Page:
I’ve known about this website for a while, but until I started these “Internet Fun” posts, I never really had anywhere to share it. It’s called Last Exit to Nowhere. They make T-Shirts based on movies. They’re awesome T-Shirts. I want all of them. There’s really not a lot more to say.
You may remember that some time ago, I wrote about something which I called the Carmen Sandiego Effect, the idea that fictional universes can intersect with our own by creating physical manifestations of that world that are “left behind” – things like websites, in-universe fiction, and – in this case — T-Shirts. These are awesome and you should go buy one.
After reading a friend’s blog post on her favorite Christmas movies, I was inspired to do some writing of my own and create a similar list. I only wish that ours didn’t overlap so heavily. After all, originality is always a point of pride with me.
1. Love Actually
This star-studded, Christmas-themed film is a pastiche of numerous different love stories. From Colin Firth (delicious) being in love with a maid that once worked with him to Liam Neeson’s really horny son, this movie is packed with wonderful feel-good moments. Ultimately, though, one love story in particular attracts me to this film again and again.
The ever charming Alan Rickman stars in this film as an office manager who buys a gold necklace and, instead of giving it to his wife, he gives it to his secretary. Naturally, the wife finds out. One could argue, and I would, that this- in fact- is the greatest love story out of all of them. The wife loves her husband and children so much that she is willing to overlook his terrible sin and continue the relationship. Personally, I would have dumped Alan Rickman, but she doesn’t. True love: what more is Christmas about?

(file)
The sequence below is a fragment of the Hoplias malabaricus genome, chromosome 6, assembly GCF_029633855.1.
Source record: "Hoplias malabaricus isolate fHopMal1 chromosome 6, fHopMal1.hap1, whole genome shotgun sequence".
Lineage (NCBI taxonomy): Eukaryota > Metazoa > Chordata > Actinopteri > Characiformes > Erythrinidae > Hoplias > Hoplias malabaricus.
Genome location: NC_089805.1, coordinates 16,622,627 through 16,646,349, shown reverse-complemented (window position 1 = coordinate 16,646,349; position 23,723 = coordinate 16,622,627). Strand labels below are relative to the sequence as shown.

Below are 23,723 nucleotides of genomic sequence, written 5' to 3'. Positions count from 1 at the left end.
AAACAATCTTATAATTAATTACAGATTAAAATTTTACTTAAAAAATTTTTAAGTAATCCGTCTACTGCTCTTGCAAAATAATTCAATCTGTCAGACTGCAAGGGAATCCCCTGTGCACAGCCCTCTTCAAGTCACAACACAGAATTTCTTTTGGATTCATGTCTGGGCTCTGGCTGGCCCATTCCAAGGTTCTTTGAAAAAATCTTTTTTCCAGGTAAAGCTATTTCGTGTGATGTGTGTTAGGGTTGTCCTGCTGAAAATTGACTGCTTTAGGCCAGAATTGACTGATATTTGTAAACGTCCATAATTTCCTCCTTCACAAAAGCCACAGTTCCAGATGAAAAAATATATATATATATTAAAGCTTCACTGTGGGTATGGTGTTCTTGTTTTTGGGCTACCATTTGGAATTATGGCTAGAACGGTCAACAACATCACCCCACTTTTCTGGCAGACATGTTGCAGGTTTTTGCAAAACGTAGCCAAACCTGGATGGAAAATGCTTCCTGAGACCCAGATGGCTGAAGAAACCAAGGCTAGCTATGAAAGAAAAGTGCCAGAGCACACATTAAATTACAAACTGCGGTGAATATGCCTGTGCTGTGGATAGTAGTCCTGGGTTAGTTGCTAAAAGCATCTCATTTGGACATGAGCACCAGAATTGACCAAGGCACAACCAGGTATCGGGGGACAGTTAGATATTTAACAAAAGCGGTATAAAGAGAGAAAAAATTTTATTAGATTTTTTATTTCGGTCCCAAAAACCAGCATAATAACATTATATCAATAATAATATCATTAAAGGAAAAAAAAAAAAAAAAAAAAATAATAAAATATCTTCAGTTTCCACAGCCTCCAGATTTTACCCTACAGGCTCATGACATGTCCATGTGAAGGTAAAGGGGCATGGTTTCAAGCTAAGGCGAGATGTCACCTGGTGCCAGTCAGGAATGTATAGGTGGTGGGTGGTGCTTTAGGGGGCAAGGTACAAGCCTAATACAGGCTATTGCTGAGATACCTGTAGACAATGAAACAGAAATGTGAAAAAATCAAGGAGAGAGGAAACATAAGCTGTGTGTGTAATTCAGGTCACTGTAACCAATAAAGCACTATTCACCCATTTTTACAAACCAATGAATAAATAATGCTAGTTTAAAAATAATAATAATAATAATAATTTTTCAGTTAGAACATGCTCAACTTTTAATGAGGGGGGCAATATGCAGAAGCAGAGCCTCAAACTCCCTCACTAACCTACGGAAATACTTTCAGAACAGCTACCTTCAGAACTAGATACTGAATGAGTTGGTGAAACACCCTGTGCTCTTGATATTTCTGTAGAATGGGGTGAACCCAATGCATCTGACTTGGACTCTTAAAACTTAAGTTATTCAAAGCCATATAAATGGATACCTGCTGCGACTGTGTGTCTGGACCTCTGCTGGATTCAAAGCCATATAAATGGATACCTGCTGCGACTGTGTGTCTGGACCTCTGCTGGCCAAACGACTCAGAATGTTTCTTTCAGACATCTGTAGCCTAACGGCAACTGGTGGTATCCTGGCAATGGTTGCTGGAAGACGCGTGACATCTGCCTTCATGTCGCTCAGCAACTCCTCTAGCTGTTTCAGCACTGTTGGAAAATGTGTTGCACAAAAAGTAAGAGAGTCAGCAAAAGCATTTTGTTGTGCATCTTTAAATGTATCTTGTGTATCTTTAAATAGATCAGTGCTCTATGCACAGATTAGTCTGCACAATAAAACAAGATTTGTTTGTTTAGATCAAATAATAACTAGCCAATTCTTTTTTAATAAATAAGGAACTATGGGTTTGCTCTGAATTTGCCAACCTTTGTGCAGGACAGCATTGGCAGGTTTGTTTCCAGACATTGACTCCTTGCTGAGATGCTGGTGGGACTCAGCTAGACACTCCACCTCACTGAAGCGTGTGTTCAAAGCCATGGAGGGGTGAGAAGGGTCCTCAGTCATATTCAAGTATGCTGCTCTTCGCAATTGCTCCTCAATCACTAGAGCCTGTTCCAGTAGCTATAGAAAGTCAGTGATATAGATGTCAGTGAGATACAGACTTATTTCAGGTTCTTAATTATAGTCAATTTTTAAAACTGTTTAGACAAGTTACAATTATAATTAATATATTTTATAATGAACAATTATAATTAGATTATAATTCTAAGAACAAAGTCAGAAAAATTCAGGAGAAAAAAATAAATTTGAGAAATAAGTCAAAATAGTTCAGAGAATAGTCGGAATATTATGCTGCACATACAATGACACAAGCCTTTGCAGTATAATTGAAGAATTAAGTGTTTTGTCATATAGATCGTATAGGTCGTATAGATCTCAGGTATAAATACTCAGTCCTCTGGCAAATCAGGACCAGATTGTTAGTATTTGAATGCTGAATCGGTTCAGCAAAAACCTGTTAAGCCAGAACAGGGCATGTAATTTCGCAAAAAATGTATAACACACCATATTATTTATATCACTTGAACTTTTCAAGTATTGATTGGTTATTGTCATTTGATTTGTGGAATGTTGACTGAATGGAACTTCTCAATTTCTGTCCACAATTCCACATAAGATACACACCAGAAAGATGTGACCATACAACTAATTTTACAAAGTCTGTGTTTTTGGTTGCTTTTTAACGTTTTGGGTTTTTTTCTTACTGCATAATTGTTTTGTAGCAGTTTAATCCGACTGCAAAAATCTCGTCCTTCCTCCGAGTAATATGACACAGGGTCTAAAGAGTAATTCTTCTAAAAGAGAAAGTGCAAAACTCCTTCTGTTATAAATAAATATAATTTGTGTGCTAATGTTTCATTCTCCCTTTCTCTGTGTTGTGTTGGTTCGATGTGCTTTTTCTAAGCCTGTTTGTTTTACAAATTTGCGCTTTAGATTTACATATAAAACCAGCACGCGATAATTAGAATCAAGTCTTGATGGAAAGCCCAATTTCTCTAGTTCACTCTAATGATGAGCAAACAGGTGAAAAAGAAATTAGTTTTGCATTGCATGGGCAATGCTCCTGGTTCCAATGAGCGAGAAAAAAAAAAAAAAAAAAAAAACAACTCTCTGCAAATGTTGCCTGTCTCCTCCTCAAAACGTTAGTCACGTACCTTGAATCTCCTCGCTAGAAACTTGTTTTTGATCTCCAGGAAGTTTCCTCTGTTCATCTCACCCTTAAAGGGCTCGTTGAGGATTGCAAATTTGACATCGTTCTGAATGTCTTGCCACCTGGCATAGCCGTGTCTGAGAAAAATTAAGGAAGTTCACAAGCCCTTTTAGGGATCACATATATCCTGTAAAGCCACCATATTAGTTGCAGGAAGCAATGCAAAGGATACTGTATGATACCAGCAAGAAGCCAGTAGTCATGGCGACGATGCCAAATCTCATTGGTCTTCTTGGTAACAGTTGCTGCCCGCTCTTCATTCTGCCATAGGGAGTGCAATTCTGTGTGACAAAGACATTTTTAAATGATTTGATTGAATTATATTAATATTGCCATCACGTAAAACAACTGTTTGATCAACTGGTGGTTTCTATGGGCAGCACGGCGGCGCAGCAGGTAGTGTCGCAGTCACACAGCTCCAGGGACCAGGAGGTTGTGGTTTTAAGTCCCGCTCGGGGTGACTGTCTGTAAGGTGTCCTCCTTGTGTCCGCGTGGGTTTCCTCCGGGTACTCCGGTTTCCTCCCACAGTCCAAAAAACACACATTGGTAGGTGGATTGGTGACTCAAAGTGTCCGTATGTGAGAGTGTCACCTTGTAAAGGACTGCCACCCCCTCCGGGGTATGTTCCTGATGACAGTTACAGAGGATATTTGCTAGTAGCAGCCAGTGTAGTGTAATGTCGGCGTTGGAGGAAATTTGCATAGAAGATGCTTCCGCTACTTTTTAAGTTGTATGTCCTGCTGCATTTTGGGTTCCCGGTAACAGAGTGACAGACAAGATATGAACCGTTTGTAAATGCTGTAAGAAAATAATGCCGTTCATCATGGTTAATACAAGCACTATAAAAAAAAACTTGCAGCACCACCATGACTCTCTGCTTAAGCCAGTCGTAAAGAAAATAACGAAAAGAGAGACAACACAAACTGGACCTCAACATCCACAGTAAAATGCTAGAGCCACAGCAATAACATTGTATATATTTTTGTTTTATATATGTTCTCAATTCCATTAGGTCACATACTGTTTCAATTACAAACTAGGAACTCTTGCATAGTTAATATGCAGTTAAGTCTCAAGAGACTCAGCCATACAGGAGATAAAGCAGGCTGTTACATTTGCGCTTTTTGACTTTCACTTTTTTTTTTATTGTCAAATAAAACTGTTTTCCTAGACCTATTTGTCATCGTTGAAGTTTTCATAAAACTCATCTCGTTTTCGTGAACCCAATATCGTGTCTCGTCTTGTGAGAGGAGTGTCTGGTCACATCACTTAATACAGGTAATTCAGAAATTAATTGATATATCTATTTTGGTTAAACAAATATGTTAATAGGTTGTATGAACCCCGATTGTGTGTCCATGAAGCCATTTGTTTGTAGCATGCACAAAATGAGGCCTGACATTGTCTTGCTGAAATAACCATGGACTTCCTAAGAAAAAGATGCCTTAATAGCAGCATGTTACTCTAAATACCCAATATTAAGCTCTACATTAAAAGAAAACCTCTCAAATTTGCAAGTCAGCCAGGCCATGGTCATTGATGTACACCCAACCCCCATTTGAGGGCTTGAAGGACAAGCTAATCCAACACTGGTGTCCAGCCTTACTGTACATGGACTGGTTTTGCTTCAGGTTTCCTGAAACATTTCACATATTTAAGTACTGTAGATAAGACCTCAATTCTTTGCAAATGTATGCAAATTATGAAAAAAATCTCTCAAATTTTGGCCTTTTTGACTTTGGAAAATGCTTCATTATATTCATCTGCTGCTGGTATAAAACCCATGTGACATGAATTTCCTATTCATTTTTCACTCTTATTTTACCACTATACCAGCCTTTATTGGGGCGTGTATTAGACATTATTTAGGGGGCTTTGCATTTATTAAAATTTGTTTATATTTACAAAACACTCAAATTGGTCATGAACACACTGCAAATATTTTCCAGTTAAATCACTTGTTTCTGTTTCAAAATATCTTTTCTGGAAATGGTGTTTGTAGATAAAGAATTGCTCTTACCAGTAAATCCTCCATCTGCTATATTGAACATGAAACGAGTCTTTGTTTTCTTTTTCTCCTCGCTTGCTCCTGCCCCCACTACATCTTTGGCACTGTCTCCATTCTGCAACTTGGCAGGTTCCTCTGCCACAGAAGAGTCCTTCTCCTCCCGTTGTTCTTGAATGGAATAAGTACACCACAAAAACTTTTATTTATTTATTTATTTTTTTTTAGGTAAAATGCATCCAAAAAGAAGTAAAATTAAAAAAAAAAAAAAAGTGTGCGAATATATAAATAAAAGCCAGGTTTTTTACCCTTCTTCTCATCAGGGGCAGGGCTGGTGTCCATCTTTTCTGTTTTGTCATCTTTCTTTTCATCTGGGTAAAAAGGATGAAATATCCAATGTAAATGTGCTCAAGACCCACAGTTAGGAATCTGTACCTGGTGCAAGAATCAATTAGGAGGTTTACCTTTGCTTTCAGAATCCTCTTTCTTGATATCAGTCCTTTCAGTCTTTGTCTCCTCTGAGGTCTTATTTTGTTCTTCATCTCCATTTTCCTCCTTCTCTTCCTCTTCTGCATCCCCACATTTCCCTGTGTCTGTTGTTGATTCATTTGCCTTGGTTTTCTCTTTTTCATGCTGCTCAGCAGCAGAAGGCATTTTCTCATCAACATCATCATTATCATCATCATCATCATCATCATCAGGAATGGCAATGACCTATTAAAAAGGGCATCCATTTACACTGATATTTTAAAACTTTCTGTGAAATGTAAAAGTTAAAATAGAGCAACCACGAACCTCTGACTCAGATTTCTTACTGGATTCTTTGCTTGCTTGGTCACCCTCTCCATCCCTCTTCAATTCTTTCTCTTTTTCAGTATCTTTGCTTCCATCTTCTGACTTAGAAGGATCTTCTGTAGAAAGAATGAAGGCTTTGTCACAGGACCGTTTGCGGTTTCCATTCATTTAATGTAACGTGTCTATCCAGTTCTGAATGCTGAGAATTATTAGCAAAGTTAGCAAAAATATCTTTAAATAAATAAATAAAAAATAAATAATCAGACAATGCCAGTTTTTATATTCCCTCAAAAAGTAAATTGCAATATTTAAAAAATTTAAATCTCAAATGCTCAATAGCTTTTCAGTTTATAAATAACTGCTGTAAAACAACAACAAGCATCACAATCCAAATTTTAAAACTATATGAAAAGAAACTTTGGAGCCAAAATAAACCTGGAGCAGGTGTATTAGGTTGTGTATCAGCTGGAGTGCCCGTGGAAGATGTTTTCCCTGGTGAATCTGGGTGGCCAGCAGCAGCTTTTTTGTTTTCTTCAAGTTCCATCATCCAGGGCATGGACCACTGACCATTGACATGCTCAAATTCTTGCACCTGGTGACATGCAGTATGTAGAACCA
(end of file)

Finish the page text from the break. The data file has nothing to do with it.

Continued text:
2. White Christmas
I took some time considering whether I should go choose this or Irving Berlin’s slightly earlier songbook film Holiday Inn, but ultimately chose this one on the grounds that it isn’t as racist.
I jest, of course. I get really mad every time I see the black-faced routine in Holiday Inn. Anyway, there are two fantastic love stories in here and they both come with great music. Everyone knows this one, so I’ll keep it short. I dare you not to cry when the snow finally falls in Vermont.
3. Meet Me in St. Louis
OK. You caught me. I’m cheating a little. This isn’t exactly a Christmas movie, but it does have Christmas in it, so it counts. Right?
Judy Garland, a young woman famous for a certain other musical, showcases some phenomenal acting and singing by playing Esther Smith, a young woman madly in love, but hit by tough times. Many people do not realize it, but this is actually where the Christmas standard “Have Yourself a Merry Little Christmas” came from. Plus, with other great little ditties like “The Trolley Song,” which won a well-deserved Academy Award for best song, how can you go wrong? Maybe It’s something wrong with me, but I’m a sucker for just about every musical ever made, and this is no exception.
4. It’s a Wonderful Life
This seminal Christmas hit is more of a study on chaos theory than it is a Christmas film, but still I love it so. Anyway, you all know the story, so I’ll skimp there. Here’s the bottom line:
James Stewart does a great job (as always) starring as a banker who decides the world would be better off if he had never been born. Then, he gets taken through this alternate timeline by an angel. There you go! That’s the story. Sound familiar? If not, you may have been living on the planet Venus. I enjoy it anyway, and it makes me bawl, so there.
5. The Thing (1982)
OK. Now I’m really cheating, but there is lots of snow. So there.